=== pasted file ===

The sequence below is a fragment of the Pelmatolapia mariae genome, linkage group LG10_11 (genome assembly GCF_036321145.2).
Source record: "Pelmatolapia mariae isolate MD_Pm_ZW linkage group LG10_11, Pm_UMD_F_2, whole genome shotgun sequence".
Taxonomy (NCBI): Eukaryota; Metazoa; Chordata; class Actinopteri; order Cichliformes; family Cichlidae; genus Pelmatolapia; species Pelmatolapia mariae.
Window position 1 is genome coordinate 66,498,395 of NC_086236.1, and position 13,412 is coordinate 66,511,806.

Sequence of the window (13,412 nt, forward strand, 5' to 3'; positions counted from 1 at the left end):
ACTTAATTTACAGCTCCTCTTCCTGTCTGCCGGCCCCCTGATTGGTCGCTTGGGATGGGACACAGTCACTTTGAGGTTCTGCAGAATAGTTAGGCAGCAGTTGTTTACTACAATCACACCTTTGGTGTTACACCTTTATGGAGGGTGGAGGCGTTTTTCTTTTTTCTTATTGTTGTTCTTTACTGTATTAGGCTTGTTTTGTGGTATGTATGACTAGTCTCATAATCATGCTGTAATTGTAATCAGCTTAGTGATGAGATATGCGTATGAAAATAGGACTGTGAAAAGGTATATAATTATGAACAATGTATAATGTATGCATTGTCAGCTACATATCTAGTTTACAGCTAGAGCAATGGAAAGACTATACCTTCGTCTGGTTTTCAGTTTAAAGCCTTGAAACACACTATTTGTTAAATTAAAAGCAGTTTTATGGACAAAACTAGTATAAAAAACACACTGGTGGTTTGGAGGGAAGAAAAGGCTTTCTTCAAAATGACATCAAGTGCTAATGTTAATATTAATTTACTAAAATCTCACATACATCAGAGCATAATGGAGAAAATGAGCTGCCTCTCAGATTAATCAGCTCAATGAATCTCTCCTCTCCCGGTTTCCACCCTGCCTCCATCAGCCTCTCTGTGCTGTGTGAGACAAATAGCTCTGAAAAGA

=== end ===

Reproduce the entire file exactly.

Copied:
The sequence below is a fragment of the Pelmatolapia mariae genome, linkage group LG10_11 (genome assembly GCF_036321145.2).
Source record: "Pelmatolapia mariae isolate MD_Pm_ZW linkage group LG10_11, Pm_UMD_F_2, whole genome shotgun sequence".
Taxonomy (NCBI): Eukaryota; Metazoa; Chordata; class Actinopteri; order Cichliformes; family Cichlidae; genus Pelmatolapia; species Pelmatolapia mariae.
Window position 1 is genome coordinate 66,498,395 of NC_086236.1, and position 13,412 is coordinate 66,511,806.

Sequence of the window (13,412 nt, forward strand, 5' to 3'; positions counted from 1 at the left end):
ACTTAATTTACAGCTCCTCTTCCTGTCTGCCGGCCCCCTGATTGGTCGCTTGGGATGGGACACAGTCACTTTGAGGTTCTGCAGAATAGTTAGGCAGCAGTTGTTTACTACAATCACACCTTTGGTGTTACACCTTTATGGAGGGTGGAGGCGTTTTTCTTTTTTCTTATTGTTGTTCTTTACTGTATTAGGCTTGTTTTGTGGTATGTATGACTAGTCTCATAATCATGCTGTAATTGTAATCAGCTTAGTGATGAGATATGCGTATGAAAATAGGACTGTGAAAAGGTATATAATTATGAACAATGTATAATGTATGCATTGTCAGCTACATATCTAGTTTACAGCTAGAGCAATGGAAAGACTATACCTTCGTCTGGTTTTCAGTTTAAAGCCTTGAAACACACTATTTGTTAAATTAAAAGCAGTTTTATGGACAAAACTAGTATAAAAAACACACTGGTGGTTTGGAGGGAAGAAAAGGCTTTCTTCAAAATGACATCAAGTGCTAATGTTAATATTAATTTACTAAAATCTCACATACATCAGAGCATAATGGAGAAAATGAGCTGCCTCTCAGATTAATCAGCTCAATGAATCTCTCCTCTCCCGGTTTCCACCCTGCCTCCATCAGCCTCTCTGTGCTGTGTGAGACAAATAGCTCTGAAAAGA